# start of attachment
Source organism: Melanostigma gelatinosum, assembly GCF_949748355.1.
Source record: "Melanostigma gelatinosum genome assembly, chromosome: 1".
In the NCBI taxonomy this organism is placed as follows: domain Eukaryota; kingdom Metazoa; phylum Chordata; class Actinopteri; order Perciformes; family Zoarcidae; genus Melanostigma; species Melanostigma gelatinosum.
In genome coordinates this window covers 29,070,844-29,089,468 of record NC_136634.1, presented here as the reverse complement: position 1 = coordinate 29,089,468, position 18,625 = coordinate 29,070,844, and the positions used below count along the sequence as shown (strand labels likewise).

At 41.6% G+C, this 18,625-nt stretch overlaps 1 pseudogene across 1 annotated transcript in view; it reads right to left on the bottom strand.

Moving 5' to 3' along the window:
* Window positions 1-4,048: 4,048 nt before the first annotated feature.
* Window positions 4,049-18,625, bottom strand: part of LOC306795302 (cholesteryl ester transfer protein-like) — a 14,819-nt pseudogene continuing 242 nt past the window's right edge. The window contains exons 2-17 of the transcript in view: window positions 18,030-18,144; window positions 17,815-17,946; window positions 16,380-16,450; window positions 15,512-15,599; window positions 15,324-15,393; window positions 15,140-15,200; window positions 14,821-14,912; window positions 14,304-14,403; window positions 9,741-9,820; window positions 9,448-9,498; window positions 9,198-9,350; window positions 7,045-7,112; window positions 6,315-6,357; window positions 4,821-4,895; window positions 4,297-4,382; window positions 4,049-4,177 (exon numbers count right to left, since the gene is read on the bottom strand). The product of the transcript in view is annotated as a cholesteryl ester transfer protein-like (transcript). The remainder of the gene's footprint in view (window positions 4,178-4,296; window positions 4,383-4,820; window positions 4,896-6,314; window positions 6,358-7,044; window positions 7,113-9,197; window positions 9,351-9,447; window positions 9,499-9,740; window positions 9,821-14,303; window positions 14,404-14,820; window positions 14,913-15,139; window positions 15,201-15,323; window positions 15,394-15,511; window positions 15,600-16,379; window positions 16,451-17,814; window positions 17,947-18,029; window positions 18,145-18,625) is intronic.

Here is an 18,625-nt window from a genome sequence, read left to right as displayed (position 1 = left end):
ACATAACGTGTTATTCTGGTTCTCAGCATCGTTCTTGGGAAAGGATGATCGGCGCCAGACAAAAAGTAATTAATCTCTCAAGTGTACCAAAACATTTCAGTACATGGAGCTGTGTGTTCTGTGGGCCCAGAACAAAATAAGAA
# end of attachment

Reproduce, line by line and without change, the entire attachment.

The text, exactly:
Source organism: Melanostigma gelatinosum, assembly GCF_949748355.1.
Source record: "Melanostigma gelatinosum genome assembly, chromosome: 1".
In the NCBI taxonomy this organism is placed as follows: domain Eukaryota; kingdom Metazoa; phylum Chordata; class Actinopteri; order Perciformes; family Zoarcidae; genus Melanostigma; species Melanostigma gelatinosum.
In genome coordinates this window covers 29,070,844-29,089,468 of record NC_136634.1, presented here as the reverse complement: position 1 = coordinate 29,089,468, position 18,625 = coordinate 29,070,844, and the positions used below count along the sequence as shown (strand labels likewise).

At 41.6% G+C, this 18,625-nt stretch overlaps 1 pseudogene across 1 annotated transcript in view; it reads right to left on the bottom strand.

Moving 5' to 3' along the window:
* Window positions 1-4,048: 4,048 nt before the first annotated feature.
* Window positions 4,049-18,625, bottom strand: part of LOC306795302 (cholesteryl ester transfer protein-like) — a 14,819-nt pseudogene continuing 242 nt past the window's right edge. The window contains exons 2-17 of the transcript in view: window positions 18,030-18,144; window positions 17,815-17,946; window positions 16,380-16,450; window positions 15,512-15,599; window positions 15,324-15,393; window positions 15,140-15,200; window positions 14,821-14,912; window positions 14,304-14,403; window positions 9,741-9,820; window positions 9,448-9,498; window positions 9,198-9,350; window positions 7,045-7,112; window positions 6,315-6,357; window positions 4,821-4,895; window positions 4,297-4,382; window positions 4,049-4,177 (exon numbers count right to left, since the gene is read on the bottom strand). The product of the transcript in view is annotated as a cholesteryl ester transfer protein-like (transcript). The remainder of the gene's footprint in view (window positions 4,178-4,296; window positions 4,383-4,820; window positions 4,896-6,314; window positions 6,358-7,044; window positions 7,113-9,197; window positions 9,351-9,447; window positions 9,499-9,740; window positions 9,821-14,303; window positions 14,404-14,820; window positions 14,913-15,139; window positions 15,201-15,323; window positions 15,394-15,511; window positions 15,600-16,379; window positions 16,451-17,814; window positions 17,947-18,029; window positions 18,145-18,625) is intronic.

Here is an 18,625-nt window from a genome sequence, read left to right as displayed (position 1 = left end):
ACATAACGTGTTATTCTGGTTCTCAGCATCGTTCTTGGGAAAGGATGATCGGCGCCAGACAAAAAGTAATTAATCTCTCAAGTGTACCAAAACATTTCAGTACATGGAGCTGTGTGTTCTGTGGGCCCAGAACAAAATAAGAA